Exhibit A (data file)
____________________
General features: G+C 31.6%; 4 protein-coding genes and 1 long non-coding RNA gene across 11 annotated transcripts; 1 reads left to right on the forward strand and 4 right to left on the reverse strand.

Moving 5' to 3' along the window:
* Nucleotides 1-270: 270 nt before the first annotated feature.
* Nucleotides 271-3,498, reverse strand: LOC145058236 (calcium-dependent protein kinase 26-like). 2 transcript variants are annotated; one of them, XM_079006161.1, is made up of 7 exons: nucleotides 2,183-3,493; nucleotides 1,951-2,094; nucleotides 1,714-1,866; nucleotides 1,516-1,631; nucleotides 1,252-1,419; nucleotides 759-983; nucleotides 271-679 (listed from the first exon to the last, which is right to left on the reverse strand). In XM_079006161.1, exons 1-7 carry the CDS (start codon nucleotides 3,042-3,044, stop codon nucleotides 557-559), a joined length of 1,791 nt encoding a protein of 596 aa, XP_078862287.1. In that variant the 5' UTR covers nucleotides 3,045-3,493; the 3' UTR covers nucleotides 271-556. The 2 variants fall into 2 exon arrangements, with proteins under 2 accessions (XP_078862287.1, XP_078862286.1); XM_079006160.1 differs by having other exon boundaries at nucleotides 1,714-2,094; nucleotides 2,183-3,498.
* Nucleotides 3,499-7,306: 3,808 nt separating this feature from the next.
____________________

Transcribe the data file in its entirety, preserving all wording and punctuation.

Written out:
General features: G+C 31.6%; 4 protein-coding genes and 1 long non-coding RNA gene across 11 annotated transcripts; 1 reads left to right on the forward strand and 4 right to left on the reverse strand.

Moving 5' to 3' along the window:
* Nucleotides 1-270: 270 nt before the first annotated feature.
* Nucleotides 271-3,498, reverse strand: LOC145058236 (calcium-dependent protein kinase 26-like). 2 transcript variants are annotated; one of them, XM_079006161.1, is made up of 7 exons: nucleotides 2,183-3,493; nucleotides 1,951-2,094; nucleotides 1,714-1,866; nucleotides 1,516-1,631; nucleotides 1,252-1,419; nucleotides 759-983; nucleotides 271-679 (listed from the first exon to the last, which is right to left on the reverse strand). In XM_079006161.1, exons 1-7 carry the CDS (start codon nucleotides 3,042-3,044, stop codon nucleotides 557-559), a joined length of 1,791 nt encoding a protein of 596 aa, XP_078862287.1. In that variant the 5' UTR covers nucleotides 3,045-3,493; the 3' UTR covers nucleotides 271-556. The 2 variants fall into 2 exon arrangements, with proteins under 2 accessions (XP_078862287.1, XP_078862286.1); XM_079006160.1 differs by having other exon boundaries at nucleotides 1,714-2,094; nucleotides 2,183-3,498.
* Nucleotides 3,499-7,306: 3,808 nt separating this feature from the next.